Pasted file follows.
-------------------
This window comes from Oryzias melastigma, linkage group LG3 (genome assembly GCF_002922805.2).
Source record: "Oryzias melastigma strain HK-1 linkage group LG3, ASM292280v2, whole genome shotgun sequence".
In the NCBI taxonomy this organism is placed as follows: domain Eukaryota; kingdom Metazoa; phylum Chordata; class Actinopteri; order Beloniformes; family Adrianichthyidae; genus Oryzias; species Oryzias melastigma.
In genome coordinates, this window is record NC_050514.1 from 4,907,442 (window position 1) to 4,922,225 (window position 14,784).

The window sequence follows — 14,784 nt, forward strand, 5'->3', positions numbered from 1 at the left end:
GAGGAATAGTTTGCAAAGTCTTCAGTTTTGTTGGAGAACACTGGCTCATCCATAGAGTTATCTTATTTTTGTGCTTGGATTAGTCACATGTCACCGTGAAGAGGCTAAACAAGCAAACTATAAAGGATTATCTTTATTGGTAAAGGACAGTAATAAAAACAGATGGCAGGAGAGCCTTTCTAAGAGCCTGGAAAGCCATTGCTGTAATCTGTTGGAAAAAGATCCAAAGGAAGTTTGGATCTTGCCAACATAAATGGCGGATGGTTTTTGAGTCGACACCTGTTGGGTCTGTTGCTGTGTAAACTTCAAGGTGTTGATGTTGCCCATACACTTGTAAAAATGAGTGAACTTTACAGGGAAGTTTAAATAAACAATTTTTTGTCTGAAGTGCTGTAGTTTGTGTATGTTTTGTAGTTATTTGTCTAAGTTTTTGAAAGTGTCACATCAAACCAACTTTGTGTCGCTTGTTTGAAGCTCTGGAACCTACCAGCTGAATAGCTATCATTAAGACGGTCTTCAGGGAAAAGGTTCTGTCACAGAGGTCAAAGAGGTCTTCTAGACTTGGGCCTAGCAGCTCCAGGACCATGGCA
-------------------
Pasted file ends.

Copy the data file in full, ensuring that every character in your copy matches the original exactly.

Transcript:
This window comes from Oryzias melastigma, linkage group LG3 (genome assembly GCF_002922805.2).
Source record: "Oryzias melastigma strain HK-1 linkage group LG3, ASM292280v2, whole genome shotgun sequence".
In the NCBI taxonomy this organism is placed as follows: domain Eukaryota; kingdom Metazoa; phylum Chordata; class Actinopteri; order Beloniformes; family Adrianichthyidae; genus Oryzias; species Oryzias melastigma.
In genome coordinates, this window is record NC_050514.1 from 4,907,442 (window position 1) to 4,922,225 (window position 14,784).

The window sequence follows — 14,784 nt, forward strand, 5'->3', positions numbered from 1 at the left end:
GAGGAATAGTTTGCAAAGTCTTCAGTTTTGTTGGAGAACACTGGCTCATCCATAGAGTTATCTTATTTTTGTGCTTGGATTAGTCACATGTCACCGTGAAGAGGCTAAACAAGCAAACTATAAAGGATTATCTTTATTGGTAAAGGACAGTAATAAAAACAGATGGCAGGAGAGCCTTTCTAAGAGCCTGGAAAGCCATTGCTGTAATCTGTTGGAAAAAGATCCAAAGGAAGTTTGGATCTTGCCAACATAAATGGCGGATGGTTTTTGAGTCGACACCTGTTGGGTCTGTTGCTGTGTAAACTTCAAGGTGTTGATGTTGCCCATACACTTGTAAAAATGAGTGAACTTTACAGGGAAGTTTAAATAAACAATTTTTTGTCTGAAGTGCTGTAGTTTGTGTATGTTTTGTAGTTATTTGTCTAAGTTTTTGAAAGTGTCACATCAAACCAACTTTGTGTCGCTTGTTTGAAGCTCTGGAACCTACCAGCTGAATAGCTATCATTAAGACGGTCTTCAGGGAAAAGGTTCTGTCACAGAGGTCAAAGAGGTCTTCTAGACTTGGGCCTAGCAGCTCCAGGACCATGGCA